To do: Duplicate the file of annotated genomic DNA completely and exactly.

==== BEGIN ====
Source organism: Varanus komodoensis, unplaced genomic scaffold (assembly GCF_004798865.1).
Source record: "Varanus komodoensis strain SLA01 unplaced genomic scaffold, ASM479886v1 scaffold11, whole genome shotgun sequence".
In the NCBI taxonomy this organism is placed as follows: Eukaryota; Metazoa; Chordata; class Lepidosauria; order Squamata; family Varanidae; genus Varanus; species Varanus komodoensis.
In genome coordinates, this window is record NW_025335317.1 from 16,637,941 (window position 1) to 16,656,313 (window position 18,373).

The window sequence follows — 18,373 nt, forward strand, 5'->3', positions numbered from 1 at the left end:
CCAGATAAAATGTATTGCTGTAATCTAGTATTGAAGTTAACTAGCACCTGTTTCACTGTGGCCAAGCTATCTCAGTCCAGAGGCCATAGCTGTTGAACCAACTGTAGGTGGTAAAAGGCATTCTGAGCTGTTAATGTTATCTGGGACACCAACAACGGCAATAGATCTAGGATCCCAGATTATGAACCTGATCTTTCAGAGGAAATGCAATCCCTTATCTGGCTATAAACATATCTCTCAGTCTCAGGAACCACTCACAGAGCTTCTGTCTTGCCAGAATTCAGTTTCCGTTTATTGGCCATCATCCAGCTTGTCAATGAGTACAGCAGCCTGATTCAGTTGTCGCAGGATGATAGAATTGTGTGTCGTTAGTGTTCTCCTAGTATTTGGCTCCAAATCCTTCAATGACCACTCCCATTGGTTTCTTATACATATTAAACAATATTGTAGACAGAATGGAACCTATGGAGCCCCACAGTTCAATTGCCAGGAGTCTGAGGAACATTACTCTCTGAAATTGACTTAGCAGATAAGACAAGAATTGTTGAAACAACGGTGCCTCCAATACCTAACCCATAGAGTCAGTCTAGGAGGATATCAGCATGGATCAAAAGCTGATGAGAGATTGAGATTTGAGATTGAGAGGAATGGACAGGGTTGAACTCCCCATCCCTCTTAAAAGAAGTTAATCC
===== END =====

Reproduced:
Source organism: Varanus komodoensis, unplaced genomic scaffold (assembly GCF_004798865.1).
Source record: "Varanus komodoensis strain SLA01 unplaced genomic scaffold, ASM479886v1 scaffold11, whole genome shotgun sequence".
In the NCBI taxonomy this organism is placed as follows: Eukaryota; Metazoa; Chordata; class Lepidosauria; order Squamata; family Varanidae; genus Varanus; species Varanus komodoensis.
In genome coordinates, this window is record NW_025335317.1 from 16,637,941 (window position 1) to 16,656,313 (window position 18,373).

The window sequence follows — 18,373 nt, forward strand, 5'->3', positions numbered from 1 at the left end:
CCAGATAAAATGTATTGCTGTAATCTAGTATTGAAGTTAACTAGCACCTGTTTCACTGTGGCCAAGCTATCTCAGTCCAGAGGCCATAGCTGTTGAACCAACTGTAGGTGGTAAAAGGCATTCTGAGCTGTTAATGTTATCTGGGACACCAACAACGGCAATAGATCTAGGATCCCAGATTATGAACCTGATCTTTCAGAGGAAATGCAATCCCTTATCTGGCTATAAACATATCTCTCAGTCTCAGGAACCACTCACAGAGCTTCTGTCTTGCCAGAATTCAGTTTCCGTTTATTGGCCATCATCCAGCTTGTCAATGAGTACAGCAGCCTGATTCAGTTGTCGCAGGATGATAGAATTGTGTGTCGTTAGTGTTCTCCTAGTATTTGGCTCCAAATCCTTCAATGACCACTCCCATTGGTTTCTTATACATATTAAACAATATTGTAGACAGAATGGAACCTATGGAGCCCCACAGTTCAATTGCCAGGAGTCTGAGGAACATTACTCTCTGAAATTGACTTAGCAGATAAGACAAGAATTGTTGAAACAACGGTGCCTCCAATACCTAACCCATAGAGTCAGTCTAGGAGGATATCAGCATGGATCAAAAGCTGATGAGAGATTGAGATTTGAGATTGAGAGGAATGGACAGGGTTGAACTCCCCATCCCTCTTAAAAGAAGTTAATCC